Local music mainstay Stephen Gaylord (aka Gay Tastee), former leader of Beef and current leader of the Wasted (the band whose on-again, off-again Internet log has recently served as a popular, sometimes brutal flashpoint for local-music discussion), sums up the appeal of Gorton’s music. “I like it because it’s . . . I guess you’d call it ‘poppy.’ It’s real accessible to almost everyone. Even my young son likes it a lot. He played San Diego over and over. It’s something everyone can enjoy. . . . But then the lyrics are beyond the sort of basic, bland pop sort of schmaltz you hear out there.”

Gorton claims that on the new album he raised the bar for himself in another interesting way. “I didn’t want to use a lot of guitar, and it’s hard to make a rock song without a lot of guitar in it. I just wanted to kind of challenge myself.” He played a good portion of the instruments on his own, relying heavily on an old Wurlitzer that he had recently acquired, but he also recruited a bunch of local (call them “indie-rock” for lack of a better term) musicians to help him out, including unconventional youthful noise duo Lincoln Money Shot, Joey Russo from Brevator, and Gaven Richard, Matt Loiacono and Troy Pohl from the Kamikaze Hearts.

Pohl, along with the rhythm section of Steele and Degener, is also the guitarist in Gorton’s recently formed backing band, the Tender Breasts. But while Pohl has vast experience playing and touring, Steele and Degener are new to the game—really new. “Literally, we learned our instruments for the first show [in November at the Fuze Box],” Steele says. In fact, Steele remembers that she and Degener didn’t realize they were actually in the band at first. “We thought he was joking until he handed us the flyers [for the show].” Of their first performance, she recalls, “Brooke and I, throughout that entire show, just stared at each other, smiling maniacally. I was so nervous I accidentally hit Brent on the head with my bass.”

“She just donked me,” concurs Gorton from his corner of the kitchen, also noting that he’s really pleased with Steele’s and Degener’s development. “They have natural talent. They’re pretty amazing.”

Since that maiden performance, Gorton and the Tender Breasts have built up a nice reputation for their live performances in the area, shows that are perhaps best described by Gaylord: “It’s always an adventure really. It’s generally not subdued; there’s always something going on. It ranges from being, like, completely chaotic—sort of what I like, the punkish on-edge stuff—and then he does a really good job of bringing it back and making it sort of slower and moody.”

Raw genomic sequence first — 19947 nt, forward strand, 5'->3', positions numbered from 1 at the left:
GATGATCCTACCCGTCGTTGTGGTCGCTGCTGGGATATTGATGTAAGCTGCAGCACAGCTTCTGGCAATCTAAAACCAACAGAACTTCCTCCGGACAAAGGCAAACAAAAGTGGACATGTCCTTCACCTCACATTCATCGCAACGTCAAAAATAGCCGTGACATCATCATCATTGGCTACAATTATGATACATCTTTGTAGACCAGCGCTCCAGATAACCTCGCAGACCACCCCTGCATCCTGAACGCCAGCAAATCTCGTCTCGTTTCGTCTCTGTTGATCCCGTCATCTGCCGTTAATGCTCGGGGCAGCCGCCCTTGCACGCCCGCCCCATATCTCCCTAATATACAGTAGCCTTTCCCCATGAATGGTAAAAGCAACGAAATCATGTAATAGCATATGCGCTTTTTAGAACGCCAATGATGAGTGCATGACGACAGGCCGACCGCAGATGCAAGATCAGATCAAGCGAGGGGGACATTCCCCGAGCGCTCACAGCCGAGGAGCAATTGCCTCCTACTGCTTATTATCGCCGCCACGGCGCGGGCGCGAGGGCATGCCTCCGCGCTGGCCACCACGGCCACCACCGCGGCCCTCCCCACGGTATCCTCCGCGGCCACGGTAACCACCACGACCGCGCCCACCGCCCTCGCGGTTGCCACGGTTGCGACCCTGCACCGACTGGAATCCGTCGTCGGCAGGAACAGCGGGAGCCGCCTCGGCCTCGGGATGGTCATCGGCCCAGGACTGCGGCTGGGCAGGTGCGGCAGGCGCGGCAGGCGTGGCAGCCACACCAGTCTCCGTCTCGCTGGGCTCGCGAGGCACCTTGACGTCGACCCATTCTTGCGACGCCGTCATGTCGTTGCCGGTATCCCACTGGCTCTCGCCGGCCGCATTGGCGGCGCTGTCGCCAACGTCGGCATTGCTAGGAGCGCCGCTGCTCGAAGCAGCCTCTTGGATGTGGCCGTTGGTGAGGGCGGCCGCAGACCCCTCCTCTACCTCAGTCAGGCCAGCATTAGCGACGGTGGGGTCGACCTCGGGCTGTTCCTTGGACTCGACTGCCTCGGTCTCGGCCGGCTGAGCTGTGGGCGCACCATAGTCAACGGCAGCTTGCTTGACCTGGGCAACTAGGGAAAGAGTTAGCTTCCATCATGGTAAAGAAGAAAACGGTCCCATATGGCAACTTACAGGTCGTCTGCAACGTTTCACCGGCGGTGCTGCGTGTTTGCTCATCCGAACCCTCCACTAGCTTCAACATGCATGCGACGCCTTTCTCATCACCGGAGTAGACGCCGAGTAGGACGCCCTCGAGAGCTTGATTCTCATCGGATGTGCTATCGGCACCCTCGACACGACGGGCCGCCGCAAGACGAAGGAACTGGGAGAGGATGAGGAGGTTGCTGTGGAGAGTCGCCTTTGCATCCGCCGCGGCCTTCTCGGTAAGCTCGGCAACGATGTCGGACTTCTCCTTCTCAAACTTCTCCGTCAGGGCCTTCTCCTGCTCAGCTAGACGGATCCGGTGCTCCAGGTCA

Gorton and co. have plans for a tour in late August and a couple of local shows in the near future. Otherwise, Gorton remains busy in his other role as producer-engineer for a bunch of local acts. Besides his work with the Kamikaze Hearts, he has recorded albums for such artists as Kitty Little, the Coal Palace Kings and Lincoln Money Shot. (Of the latter, Gorton remarks, “They’re good because I can try weird ideas with them. . . . They’re just like, ‘Suuurrre, put echo on the drums.’”)

Otherwise, he’s falling nicely into his role as titular leader of a new group. “Being in this band now is really great because [in the past] it’s always pretty much been myself and whoever I could pick up at the moment, [and that person has] always been in another band.”

Steele and Degener add that Gorton is a benevolent figurehead. “Very easygoing,” says Steele. “Too easygoing?” Gorton shoots back in his self-questioning way. “No, once we need you, you’re there,” Steele reassures him. “Very encouraging.”

The three musicians (the absent Pohl is preoccupied with a Kamikaze Hearts show) also agree that their performances put a different, if simplified, spin on Gorton’s densely mixed home recordings. “It’s funny with our band, because I can’t really teach anybody to play anything. That’s not a slight or a slap at anybody,” Gorton assures “I can’t say ‘Oh, play [mouthing a guitar part],’ because if something goes wrong and there’s a circuitry breakdown of the brain . . .” he trails off. “So we do kind of an interpretation of the recordings, which I think is much better than looking at charts and trying to do this whole [exact copy].”

Steele adds, “It’s ‘Brent-inspired,’ but each person has their own interpretation.”

“It’s a Brent Gorton cover band,” Gorton cracks, scratching at his arms, “that I just happen to be in.”

Brent Gorton & the Tender Breasts play Kings Tavern in Saratoga on Saturday June 25 at 9 PM.

 

photocap: Our vines have tender breasts: (l-r) Steele, Degener, Pohl, Gorton.